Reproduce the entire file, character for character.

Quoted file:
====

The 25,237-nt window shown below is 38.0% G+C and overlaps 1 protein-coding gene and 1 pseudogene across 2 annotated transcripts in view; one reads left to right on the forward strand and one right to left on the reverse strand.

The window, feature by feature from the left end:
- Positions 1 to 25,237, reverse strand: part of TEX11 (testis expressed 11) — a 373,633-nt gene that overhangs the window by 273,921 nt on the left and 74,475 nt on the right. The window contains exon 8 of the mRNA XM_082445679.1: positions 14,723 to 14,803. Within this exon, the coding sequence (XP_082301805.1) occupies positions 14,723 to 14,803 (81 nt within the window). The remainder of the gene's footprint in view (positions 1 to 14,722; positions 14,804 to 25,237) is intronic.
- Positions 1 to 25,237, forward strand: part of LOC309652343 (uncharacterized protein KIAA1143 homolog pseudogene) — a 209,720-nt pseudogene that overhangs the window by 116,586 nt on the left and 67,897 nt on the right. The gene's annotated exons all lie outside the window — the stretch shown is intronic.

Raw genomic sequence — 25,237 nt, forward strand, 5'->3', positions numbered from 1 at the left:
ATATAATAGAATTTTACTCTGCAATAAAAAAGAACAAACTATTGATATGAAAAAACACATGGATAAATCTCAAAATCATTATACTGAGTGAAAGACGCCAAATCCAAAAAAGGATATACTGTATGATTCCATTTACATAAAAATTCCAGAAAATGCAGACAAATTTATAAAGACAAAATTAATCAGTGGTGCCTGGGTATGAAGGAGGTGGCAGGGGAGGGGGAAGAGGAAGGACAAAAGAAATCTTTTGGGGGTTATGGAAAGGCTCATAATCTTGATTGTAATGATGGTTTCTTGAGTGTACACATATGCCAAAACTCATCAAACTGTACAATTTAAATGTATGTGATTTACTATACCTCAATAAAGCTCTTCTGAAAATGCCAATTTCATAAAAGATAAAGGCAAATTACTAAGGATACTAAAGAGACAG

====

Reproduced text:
The 25,237-nt window shown below is 38.0% G+C and overlaps 1 protein-coding gene and 1 pseudogene across 2 annotated transcripts in view; one reads left to right on the forward strand and one right to left on the reverse strand.

The window, feature by feature from the left end:
- Positions 1 to 25,237, reverse strand: part of TEX11 (testis expressed 11) — a 373,633-nt gene that overhangs the window by 273,921 nt on the left and 74,475 nt on the right. The window contains exon 8 of the mRNA XM_082445679.1: positions 14,723 to 14,803. Within this exon, the coding sequence (XP_082301805.1) occupies positions 14,723 to 14,803 (81 nt within the window). The remainder of the gene's footprint in view (positions 1 to 14,722; positions 14,804 to 25,237) is intronic.
- Positions 1 to 25,237, forward strand: part of LOC309652343 (uncharacterized protein KIAA1143 homolog pseudogene) — a 209,720-nt pseudogene that overhangs the window by 116,586 nt on the left and 67,897 nt on the right. The gene's annotated exons all lie outside the window — the stretch shown is intronic.

Raw genomic sequence — 25,237 nt, forward strand, 5'->3', positions numbered from 1 at the left:
ATATAATAGAATTTTACTCTGCAATAAAAAAGAACAAACTATTGATATGAAAAAACACATGGATAAATCTCAAAATCATTATACTGAGTGAAAGACGCCAAATCCAAAAAAGGATATACTGTATGATTCCATTTACATAAAAATTCCAGAAAATGCAGACAAATTTATAAAGACAAAATTAATCAGTGGTGCCTGGGTATGAAGGAGGTGGCAGGGGAGGGGGAAGAGGAAGGACAAAAGAAATCTTTTGGGGGTTATGGAAAGGCTCATAATCTTGATTGTAATGATGGTTTCTTGAGTGTACACATATGCCAAAACTCATCAAACTGTACAATTTAAATGTATGTGATTTACTATACCTCAATAAAGCTCTTCTGAAAATGCCAATTTCATAAAAGATAAAGGCAAATTACTAAGGATACTAAAGAGACAG